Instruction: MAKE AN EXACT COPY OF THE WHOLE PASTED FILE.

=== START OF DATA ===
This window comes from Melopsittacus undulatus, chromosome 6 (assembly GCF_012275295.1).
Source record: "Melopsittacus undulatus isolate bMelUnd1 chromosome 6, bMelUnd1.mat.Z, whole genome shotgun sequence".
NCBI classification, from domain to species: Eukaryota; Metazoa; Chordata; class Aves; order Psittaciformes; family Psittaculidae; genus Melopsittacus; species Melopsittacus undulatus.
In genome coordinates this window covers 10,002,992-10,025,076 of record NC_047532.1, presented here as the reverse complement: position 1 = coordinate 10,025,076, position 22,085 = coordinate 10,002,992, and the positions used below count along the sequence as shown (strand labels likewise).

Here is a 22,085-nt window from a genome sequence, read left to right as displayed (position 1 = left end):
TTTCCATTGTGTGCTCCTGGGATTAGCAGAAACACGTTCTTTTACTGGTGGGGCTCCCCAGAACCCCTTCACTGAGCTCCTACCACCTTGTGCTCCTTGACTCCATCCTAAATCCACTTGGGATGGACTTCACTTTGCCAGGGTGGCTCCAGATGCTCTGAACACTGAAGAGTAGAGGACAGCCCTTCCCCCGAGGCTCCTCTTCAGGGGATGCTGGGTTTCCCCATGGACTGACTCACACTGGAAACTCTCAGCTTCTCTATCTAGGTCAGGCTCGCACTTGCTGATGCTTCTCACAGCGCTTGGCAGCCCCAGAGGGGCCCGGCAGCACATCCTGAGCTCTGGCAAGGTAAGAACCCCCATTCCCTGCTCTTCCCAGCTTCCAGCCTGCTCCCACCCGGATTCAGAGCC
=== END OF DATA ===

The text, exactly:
This window comes from Melopsittacus undulatus, chromosome 6 (assembly GCF_012275295.1).
Source record: "Melopsittacus undulatus isolate bMelUnd1 chromosome 6, bMelUnd1.mat.Z, whole genome shotgun sequence".
NCBI classification, from domain to species: Eukaryota; Metazoa; Chordata; class Aves; order Psittaciformes; family Psittaculidae; genus Melopsittacus; species Melopsittacus undulatus.
In genome coordinates this window covers 10,002,992-10,025,076 of record NC_047532.1, presented here as the reverse complement: position 1 = coordinate 10,025,076, position 22,085 = coordinate 10,002,992, and the positions used below count along the sequence as shown (strand labels likewise).

Here is a 22,085-nt window from a genome sequence, read left to right as displayed (position 1 = left end):
TTTCCATTGTGTGCTCCTGGGATTAGCAGAAACACGTTCTTTTACTGGTGGGGCTCCCCAGAACCCCTTCACTGAGCTCCTACCACCTTGTGCTCCTTGACTCCATCCTAAATCCACTTGGGATGGACTTCACTTTGCCAGGGTGGCTCCAGATGCTCTGAACACTGAAGAGTAGAGGACAGCCCTTCCCCCGAGGCTCCTCTTCAGGGGATGCTGGGTTTCCCCATGGACTGACTCACACTGGAAACTCTCAGCTTCTCTATCTAGGTCAGGCTCGCACTTGCTGATGCTTCTCACAGCGCTTGGCAGCCCCAGAGGGGCCCGGCAGCACATCCTGAGCTCTGGCAAGGTAAGAACCCCCATTCCCTGCTCTTCCCAGCTTCCAGCCTGCTCCCACCCGGATTCAGAGCC